Purchase this article with an account.
Masaki Tanito, Akira Nishiyama, Toru Tanaka, Hiroshi Masutani, Hajime Nakamura, Junji Yodoi, Akihiro Ohira; Change of Redox Status and Modulation by Thiol Replenishment in Retinal Photooxidative Damage. Invest. Ophthalmol. Vis. Sci. 2002;43(7):2392-2400.
Download citation file:
© ARVO (1962-2015); The Authors (2016-present)
purpose. Cellular or tissue reduction-oxidation (redox) is crucial in various diseases. The present study was conducted to analyze how tissue redox status is affected by photooxidative stress and whether the exogenous thiol antioxidant N-acetylcysteine (NAC) affects photooxidative stress-induced retinal damage.
methods. Mice were intraperitoneally injected with either NAC (250 mg/kg) or phosphate-buffered saline (PBS) and exposed to white fluorescent light (8000 lux) for 2 hours. Levels of thioredoxin (TRX), glutaredoxin (GRX), and glutathione (GSH), endogenous regulators of redox; 4-hydroxy-2-nonenal (HNE)-modified protein, a marker of lipid peroxidation; and nuclear factor (NF)-κB, a redox-sensitive transcription factor in retinal samples, was measured by immunohistochemistry and Western blot or enzymatic recycling assay. Light-induced retinal damage estimated by electroretinography and quantitative immunohistochemistry for 8-hydroxy-2-deoxyguanosine (8OHdG index), a marker of oxidative stress-induced DNA damage, was compared in NAC- and PBS-treated mice.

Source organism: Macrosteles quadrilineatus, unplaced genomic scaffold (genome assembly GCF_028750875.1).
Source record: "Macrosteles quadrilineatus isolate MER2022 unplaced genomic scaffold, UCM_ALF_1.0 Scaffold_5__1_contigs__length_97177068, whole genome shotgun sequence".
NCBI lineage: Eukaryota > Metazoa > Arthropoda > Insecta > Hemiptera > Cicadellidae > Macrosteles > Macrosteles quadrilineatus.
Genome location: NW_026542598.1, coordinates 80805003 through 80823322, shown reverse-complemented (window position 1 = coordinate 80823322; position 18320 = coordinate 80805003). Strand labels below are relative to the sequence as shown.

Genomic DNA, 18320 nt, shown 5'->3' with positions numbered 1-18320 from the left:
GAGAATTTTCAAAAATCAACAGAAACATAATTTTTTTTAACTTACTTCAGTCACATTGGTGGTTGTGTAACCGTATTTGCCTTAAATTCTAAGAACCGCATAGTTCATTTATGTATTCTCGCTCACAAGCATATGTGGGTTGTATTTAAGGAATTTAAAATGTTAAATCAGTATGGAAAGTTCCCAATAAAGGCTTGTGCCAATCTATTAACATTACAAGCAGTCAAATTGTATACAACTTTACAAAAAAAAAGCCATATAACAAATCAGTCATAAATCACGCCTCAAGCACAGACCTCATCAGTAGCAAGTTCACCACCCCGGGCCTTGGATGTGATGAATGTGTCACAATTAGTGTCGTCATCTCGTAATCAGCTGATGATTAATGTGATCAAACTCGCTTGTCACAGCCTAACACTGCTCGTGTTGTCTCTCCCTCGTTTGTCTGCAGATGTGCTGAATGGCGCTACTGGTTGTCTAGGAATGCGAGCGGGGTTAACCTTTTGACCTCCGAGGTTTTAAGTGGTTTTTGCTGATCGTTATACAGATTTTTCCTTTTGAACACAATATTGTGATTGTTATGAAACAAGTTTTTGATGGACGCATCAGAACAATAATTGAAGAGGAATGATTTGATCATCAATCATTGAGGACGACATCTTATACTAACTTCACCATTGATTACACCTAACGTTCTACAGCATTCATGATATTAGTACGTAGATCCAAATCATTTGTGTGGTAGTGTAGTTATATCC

results. Upregulation of TRX and HNE-modified protein, decrease of GSH, and nuclear translocation of NF-κB were noted after light exposure in PBS-treated mice. These changes were suppressed in NAC-treated mice compared with PBS-treated mice. GRX was not upregulated after light exposure in any mice. The a- and b-wave amplitudes were significantly higher, and the 8OHdG index was significantly lower after light exposure in NAC-treated mice than in PBS-treated mice.
conclusions. Retinal redox status is altered by intense light and is normalized partially by the effect of NAC on TRX and GSH tissue levels. Manipulation of the tissue redox state by exogenous thiol replenishment may be a useful strategy to prevent retinal photooxidative damage.
This PDF is available to Subscribers Only